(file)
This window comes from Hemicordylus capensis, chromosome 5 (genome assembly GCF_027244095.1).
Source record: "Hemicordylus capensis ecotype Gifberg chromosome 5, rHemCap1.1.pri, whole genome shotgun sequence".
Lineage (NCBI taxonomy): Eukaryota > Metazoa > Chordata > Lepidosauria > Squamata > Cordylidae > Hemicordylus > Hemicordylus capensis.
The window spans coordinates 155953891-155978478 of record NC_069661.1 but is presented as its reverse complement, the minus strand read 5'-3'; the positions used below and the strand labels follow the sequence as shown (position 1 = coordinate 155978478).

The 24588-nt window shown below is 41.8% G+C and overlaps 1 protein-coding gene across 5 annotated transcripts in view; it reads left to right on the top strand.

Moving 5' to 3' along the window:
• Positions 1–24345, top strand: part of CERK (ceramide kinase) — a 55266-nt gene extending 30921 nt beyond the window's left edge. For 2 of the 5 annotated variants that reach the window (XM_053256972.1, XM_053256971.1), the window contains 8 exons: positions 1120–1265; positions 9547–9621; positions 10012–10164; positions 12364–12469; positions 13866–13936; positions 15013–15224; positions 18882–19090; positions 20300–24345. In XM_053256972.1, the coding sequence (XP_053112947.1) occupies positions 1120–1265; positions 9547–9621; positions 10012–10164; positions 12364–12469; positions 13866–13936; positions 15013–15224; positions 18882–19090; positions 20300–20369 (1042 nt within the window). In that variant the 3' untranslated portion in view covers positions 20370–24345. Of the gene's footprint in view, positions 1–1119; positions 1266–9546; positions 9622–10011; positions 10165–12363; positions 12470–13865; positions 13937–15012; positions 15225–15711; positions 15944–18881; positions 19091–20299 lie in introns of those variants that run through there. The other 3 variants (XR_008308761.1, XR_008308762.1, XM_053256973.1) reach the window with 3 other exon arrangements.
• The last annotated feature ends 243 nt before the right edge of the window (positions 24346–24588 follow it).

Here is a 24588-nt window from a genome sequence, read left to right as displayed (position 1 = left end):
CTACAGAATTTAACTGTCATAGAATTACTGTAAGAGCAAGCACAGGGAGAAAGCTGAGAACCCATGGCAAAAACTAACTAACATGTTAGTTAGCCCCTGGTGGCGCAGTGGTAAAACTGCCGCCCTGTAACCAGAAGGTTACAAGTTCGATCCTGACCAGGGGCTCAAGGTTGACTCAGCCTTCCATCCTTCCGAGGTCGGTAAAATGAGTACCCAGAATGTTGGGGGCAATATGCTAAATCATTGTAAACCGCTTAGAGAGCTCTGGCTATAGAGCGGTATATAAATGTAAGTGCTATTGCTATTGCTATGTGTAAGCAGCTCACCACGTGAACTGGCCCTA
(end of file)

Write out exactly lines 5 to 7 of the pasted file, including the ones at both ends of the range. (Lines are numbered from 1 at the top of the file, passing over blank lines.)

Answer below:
The 24588-nt window shown below is 41.8% G+C and overlaps 1 protein-coding gene across 5 annotated transcripts in view; it reads left to right on the top strand.

Moving 5' to 3' along the window:
• Positions 1–24345, top strand: part of CERK (ceramide kinase) — a 55266-nt gene extending 30921 nt beyond the window's left edge. For 2 of the 5 annotated variants that reach the window (XM_053256972.1, XM_053256971.1), the window contains 8 exons: positions 1120–1265; positions 9547–9621; positions 10012–10164; positions 12364–12469; positions 13866–13936; positions 15013–15224; positions 18882–19090; positions 20300–24345. In XM_053256972.1, the coding sequence (XP_053112947.1) occupies positions 1120–1265; positions 9547–9621; positions 10012–10164; positions 12364–12469; positions 13866–13936; positions 15013–15224; positions 18882–19090; positions 20300–20369 (1042 nt within the window). In that variant the 3' untranslated portion in view covers positions 20370–24345. Of the gene's footprint in view, positions 1–1119; positions 1266–9546; positions 9622–10011; positions 10165–12363; positions 12470–13865; positions 13937–15012; positions 15225–15711; positions 15944–18881; positions 19091–20299 lie in introns of those variants that run through there. The other 3 variants (XR_008308761.1, XR_008308762.1, XM_053256973.1) reach the window with 3 other exon arrangements.